By Dr Andrew Jeremijenko
On the evening of April 10, a hose in the Qantas hangar at Brisbane Airport leaked approximately 5,000 litres of firefighting chemicals into nearby waterways. The foamy spill made its way from the airport to the nearby Boggy Creek via a drain, then to the lower reaches of the Brisbane River and north to Nudgee Beach and Shorncliffe dispersed by the tides and wind.
Testing of nearby Boggy Creek on April 11 over 12 hours after the spill revealed the presence of two dangerous toxins, PFOA and PFOS. PFOA was found at over 50 times the recreational water quality limit, and PFOS more than double. These poisons persist in the environment and will bio-accumulate up the food chain for decades.
I learned of the spill on 14th April when I received an email from DEA toxicologist and advisor Mariann Lloyd-Smith. I was concerned because I lived at Nudgee Beach and knew it would be a busy Easter weekend there so I called a friend at the ABC. He sent me the media release from the government around 8.30 pm and then I called him and recorded a short interview for radio, and he picked a couple of segments and used them.
One segment was “the decision to wait four days to disclose details about a toxic firefighting foam spill at Brisbane Airport borders on negligence” The ABC had arranged for someone to meet me at Nudgee Beach to interview me and get some boat and fishing footage at 7am. That was sent to 7, 9, 10 and ABC. I did more interviews at Nudgee Beach later that day and made the news on all stations.
Visions of dead fish floating in the foam followed by fears of fish and prawns with higher levels of PFOA and PFOS were just the beginning of a media frenzy over the next week. The support of the DEA media team enabled me to have exposure in the media and Mariann Lloyd Smith helped me with the toxicology of PFOA although she was in Geneva at the time.
Through the interviews and conversations with journalists I realized I had much to learn and the support from DEA doctors and media experts was exceptional and resulted in many more stories in print, radio interviews and television footage including “contaminated prawns sold to the public”.
I realized how much I didn’t know, but I also realized how much hadn’t been shared. Was PFOS involved as well? The focus had been only on PFOA and many foams have PFOS as well as PFOA.
On April 14, Qld Health recommended not to eat the fish, but then mixed the message by stating there was no consistent evidence of health effects from these chemicals. Then a week later on Friday 21st April a media conference in the morning stated that all the tests results found water quality was safe for recreation. They didn’t release the results that showed PFOA at 50 to 60 times the limit until 7 pm that night (most journalists had gone home by then).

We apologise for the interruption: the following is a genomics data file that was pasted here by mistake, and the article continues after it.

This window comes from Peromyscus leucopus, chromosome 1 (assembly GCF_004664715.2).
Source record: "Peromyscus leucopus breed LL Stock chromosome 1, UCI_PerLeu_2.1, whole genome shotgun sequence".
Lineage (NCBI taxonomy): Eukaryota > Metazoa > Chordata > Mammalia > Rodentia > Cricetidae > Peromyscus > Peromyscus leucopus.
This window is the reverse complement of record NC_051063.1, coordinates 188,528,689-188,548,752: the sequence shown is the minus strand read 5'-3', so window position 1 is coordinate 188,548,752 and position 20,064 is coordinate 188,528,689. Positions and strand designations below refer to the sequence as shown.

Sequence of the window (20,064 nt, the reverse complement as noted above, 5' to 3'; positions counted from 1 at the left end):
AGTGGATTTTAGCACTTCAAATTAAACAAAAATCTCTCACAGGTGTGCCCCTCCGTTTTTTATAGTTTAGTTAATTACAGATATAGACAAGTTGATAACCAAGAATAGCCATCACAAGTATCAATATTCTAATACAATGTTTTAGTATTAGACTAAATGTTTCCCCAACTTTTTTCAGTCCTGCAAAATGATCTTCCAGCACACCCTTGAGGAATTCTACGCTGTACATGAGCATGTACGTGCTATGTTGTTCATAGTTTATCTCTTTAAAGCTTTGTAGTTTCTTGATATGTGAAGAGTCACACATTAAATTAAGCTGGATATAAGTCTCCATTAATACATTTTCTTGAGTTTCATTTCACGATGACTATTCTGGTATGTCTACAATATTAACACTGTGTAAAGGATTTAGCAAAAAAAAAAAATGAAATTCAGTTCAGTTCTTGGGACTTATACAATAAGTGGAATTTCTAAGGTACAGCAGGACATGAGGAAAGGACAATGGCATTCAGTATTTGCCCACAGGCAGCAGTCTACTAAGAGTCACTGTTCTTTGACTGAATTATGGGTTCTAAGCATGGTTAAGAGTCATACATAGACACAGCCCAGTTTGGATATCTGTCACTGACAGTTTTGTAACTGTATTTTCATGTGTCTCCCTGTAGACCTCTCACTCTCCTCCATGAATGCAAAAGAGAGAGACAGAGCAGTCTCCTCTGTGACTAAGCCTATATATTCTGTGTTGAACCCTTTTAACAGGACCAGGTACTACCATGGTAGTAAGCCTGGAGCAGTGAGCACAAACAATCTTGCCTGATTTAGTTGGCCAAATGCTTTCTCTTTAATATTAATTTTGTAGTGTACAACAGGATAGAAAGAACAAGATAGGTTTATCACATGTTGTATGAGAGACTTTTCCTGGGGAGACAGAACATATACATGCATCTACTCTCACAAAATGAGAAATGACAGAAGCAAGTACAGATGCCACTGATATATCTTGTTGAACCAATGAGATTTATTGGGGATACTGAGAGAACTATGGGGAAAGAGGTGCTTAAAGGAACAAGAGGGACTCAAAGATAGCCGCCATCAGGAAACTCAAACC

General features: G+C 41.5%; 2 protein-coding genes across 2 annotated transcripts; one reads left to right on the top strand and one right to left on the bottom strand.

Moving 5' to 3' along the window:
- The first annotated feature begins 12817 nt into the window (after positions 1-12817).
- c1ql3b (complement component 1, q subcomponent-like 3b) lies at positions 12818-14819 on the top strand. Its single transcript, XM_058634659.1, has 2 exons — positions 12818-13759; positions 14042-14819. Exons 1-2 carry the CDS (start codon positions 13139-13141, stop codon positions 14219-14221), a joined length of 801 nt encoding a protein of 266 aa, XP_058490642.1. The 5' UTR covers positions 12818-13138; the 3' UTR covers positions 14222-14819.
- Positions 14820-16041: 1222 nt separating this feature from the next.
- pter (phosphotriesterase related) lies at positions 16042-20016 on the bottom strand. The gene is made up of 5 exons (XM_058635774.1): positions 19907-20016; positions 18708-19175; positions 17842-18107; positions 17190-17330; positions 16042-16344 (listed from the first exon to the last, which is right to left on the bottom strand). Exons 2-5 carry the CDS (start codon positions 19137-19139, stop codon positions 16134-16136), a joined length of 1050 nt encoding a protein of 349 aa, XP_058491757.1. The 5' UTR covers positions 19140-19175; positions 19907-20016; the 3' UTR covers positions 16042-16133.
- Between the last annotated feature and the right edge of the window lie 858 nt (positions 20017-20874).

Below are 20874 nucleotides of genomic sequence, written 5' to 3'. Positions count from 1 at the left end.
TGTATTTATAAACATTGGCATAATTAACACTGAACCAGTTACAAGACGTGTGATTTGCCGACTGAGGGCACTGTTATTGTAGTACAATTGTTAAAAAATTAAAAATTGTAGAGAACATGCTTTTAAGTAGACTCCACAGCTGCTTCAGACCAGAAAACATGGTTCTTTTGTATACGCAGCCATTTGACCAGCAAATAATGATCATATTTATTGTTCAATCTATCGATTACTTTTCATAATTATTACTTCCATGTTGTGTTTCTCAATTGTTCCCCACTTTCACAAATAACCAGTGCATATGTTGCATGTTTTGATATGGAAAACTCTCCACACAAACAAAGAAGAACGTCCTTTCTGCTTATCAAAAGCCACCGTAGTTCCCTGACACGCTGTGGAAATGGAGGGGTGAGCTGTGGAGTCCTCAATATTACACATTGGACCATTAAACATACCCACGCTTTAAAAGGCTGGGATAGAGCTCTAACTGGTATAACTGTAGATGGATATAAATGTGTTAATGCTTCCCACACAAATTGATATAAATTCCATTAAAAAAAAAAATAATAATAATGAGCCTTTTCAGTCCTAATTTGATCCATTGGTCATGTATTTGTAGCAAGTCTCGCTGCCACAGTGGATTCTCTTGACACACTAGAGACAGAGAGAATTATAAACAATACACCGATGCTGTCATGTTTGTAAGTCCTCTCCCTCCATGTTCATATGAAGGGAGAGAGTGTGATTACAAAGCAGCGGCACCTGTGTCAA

We prepared a media release initially based on “no data =Lack of transparency failing health.” Then when results were released at 7 pm, DEA prepared another release. I did an interview for ABC radio about the high levels of PFOA and PFOS found on the tests.
The ABC shot footage of me at 7am on the 25th after I finished night duty at the hospital. Qantas later that day had called a press conference and used the 7am footage on all channels discussing the long term effects of this spill. No doubt this was in part due to the media coverage our small team had achieved.
My main concern was that Qld Health / Qantas / DEHP had not told the public
At Oakey, Queensland, and Williamstown, New South Wales, there are now class actions against the government due to firefighting foam spills and the persistence of these chemicals in the water. Indeed high PFOA and PFOS levels have now been found near military bases and a number of commercial airports around Australia.
While the boats that fish and prawn are considering legal action over this man-made environmental disaster, the public are still being misled by the health department. The Department continues to state there is no consistent evidence despite DEA publicly highlighting the dangers of these chemicals and the scientific research linking these persistent organic pollutants (POPs) with severe health effects in multiple species including humans.
DEA have recommended
In conclusion I think the Queensland government hoped this toxic spill would fly under the radar. Their delayed release on a holiday made it a bigger story.
My lesson is that a local environmental disaster may be a tragedy, but it is also an opportunity for change. To be ready to respond quickly requires a team of people such as that provided by DEA . We cannot undo the Qantas spill, but we can change what happens in the future to protect the public from further environmental disasters.